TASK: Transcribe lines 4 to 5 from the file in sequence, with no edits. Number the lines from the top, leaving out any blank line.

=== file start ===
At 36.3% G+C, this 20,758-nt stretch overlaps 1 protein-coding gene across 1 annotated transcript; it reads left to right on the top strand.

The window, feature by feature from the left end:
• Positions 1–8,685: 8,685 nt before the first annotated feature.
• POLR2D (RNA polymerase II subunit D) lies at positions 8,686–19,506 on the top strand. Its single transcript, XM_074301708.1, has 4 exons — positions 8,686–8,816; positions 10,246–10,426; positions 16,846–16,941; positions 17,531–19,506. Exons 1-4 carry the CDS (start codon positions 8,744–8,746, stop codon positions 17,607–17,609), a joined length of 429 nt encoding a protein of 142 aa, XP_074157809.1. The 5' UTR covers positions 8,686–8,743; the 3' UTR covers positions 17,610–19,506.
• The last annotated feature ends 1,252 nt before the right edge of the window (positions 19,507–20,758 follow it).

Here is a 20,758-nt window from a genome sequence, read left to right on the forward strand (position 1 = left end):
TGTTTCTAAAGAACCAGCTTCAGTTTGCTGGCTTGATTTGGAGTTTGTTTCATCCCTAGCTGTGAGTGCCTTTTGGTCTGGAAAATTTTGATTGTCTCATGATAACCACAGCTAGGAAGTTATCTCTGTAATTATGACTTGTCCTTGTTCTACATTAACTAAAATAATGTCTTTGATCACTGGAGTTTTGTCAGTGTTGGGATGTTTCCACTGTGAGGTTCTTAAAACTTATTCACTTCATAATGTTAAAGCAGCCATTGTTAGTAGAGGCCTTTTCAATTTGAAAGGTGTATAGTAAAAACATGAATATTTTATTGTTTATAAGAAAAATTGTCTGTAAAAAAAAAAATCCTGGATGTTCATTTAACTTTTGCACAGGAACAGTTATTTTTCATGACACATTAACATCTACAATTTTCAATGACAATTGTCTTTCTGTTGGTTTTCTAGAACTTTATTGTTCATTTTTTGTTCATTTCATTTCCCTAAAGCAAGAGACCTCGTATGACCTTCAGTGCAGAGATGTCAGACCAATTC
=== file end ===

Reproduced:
• POLR2D (RNA polymerase II subunit D) lies at positions 8,686–19,506 on the top strand. Its single transcript, XM_074301708.1, has 4 exons — positions 8,686–8,816; positions 10,246–10,426; positions 16,846–16,941; positions 17,531–19,506. Exons 1-4 carry the CDS (start codon positions 8,744–8,746, stop codon positions 17,607–17,609), a joined length of 429 nt encoding a protein of 142 aa, XP_074157809.1. The 5' UTR covers positions 8,686–8,743; the 3' UTR covers positions 17,610–19,506.
• The last annotated feature ends 1,252 nt before the right edge of the window (positions 19,507–20,758 follow it).